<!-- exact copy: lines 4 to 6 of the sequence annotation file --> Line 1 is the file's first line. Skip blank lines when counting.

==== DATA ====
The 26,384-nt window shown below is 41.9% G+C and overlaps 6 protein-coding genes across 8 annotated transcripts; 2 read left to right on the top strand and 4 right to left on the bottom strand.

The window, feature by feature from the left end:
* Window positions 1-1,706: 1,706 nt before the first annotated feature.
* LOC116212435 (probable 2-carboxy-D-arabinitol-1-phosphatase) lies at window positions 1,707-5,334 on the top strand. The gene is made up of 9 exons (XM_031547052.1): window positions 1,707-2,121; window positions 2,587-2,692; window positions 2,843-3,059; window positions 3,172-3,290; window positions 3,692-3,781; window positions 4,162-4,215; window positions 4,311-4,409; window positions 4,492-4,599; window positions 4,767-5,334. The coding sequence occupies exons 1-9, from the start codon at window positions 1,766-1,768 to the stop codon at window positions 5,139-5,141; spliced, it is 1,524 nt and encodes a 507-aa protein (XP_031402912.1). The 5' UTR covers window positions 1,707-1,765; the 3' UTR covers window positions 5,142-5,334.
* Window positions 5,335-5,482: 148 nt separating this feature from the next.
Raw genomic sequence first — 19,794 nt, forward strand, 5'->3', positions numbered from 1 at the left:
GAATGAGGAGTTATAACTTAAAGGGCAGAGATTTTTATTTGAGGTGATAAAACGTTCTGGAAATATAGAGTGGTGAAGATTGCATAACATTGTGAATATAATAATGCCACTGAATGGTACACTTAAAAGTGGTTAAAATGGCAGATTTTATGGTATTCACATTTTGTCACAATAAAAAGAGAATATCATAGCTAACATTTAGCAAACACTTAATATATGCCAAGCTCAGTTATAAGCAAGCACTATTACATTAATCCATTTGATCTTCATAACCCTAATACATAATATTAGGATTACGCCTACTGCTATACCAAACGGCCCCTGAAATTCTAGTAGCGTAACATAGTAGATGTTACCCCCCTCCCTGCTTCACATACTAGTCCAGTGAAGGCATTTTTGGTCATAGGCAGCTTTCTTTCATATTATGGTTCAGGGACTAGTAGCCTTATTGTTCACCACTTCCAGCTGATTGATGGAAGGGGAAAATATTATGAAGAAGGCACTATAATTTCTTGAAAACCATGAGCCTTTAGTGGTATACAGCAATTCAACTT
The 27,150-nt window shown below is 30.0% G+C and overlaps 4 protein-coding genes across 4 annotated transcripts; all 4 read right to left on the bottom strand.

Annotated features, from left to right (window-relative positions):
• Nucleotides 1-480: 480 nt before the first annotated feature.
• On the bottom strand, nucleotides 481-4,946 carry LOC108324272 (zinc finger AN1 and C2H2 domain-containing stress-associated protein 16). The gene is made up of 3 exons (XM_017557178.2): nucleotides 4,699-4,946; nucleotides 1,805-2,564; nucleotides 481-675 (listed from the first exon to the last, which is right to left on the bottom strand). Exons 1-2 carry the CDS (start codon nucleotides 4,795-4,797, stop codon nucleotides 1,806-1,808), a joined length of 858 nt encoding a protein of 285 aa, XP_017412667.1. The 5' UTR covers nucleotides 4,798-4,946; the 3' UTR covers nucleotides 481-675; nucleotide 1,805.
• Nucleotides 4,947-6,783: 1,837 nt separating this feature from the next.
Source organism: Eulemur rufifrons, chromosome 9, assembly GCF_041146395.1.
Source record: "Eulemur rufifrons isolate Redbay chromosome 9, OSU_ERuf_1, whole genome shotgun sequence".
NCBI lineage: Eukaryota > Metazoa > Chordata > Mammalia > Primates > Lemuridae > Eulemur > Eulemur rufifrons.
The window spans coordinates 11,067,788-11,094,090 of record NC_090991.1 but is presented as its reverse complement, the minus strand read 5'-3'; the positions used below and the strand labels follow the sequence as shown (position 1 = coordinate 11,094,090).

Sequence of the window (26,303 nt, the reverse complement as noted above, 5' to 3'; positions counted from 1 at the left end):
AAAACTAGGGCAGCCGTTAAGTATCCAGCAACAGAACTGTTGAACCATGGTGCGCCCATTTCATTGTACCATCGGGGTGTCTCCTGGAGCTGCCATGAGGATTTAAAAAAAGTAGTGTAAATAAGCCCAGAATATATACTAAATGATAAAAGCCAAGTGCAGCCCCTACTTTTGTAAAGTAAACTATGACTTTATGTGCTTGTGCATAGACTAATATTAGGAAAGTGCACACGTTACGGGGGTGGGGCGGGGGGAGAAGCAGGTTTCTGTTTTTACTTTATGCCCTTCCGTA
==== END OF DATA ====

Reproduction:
* LOC116212435 (probable 2-carboxy-D-arabinitol-1-phosphatase) lies at window positions 1,707-5,334 on the top strand. The gene is made up of 9 exons (XM_031547052.1): window positions 1,707-2,121; window positions 2,587-2,692; window positions 2,843-3,059; window positions 3,172-3,290; window positions 3,692-3,781; window positions 4,162-4,215; window positions 4,311-4,409; window positions 4,492-4,599; window positions 4,767-5,334. The coding sequence occupies exons 1-9, from the start codon at window positions 1,766-1,768 to the stop codon at window positions 5,139-5,141; spliced, it is 1,524 nt and encodes a 507-aa protein (XP_031402912.1). The 5' UTR covers window positions 1,707-1,765; the 3' UTR covers window positions 5,142-5,334.
* Window positions 5,335-5,482: 148 nt separating this feature from the next.
Raw genomic sequence first — 19,794 nt, forward strand, 5'->3', positions numbered from 1 at the left: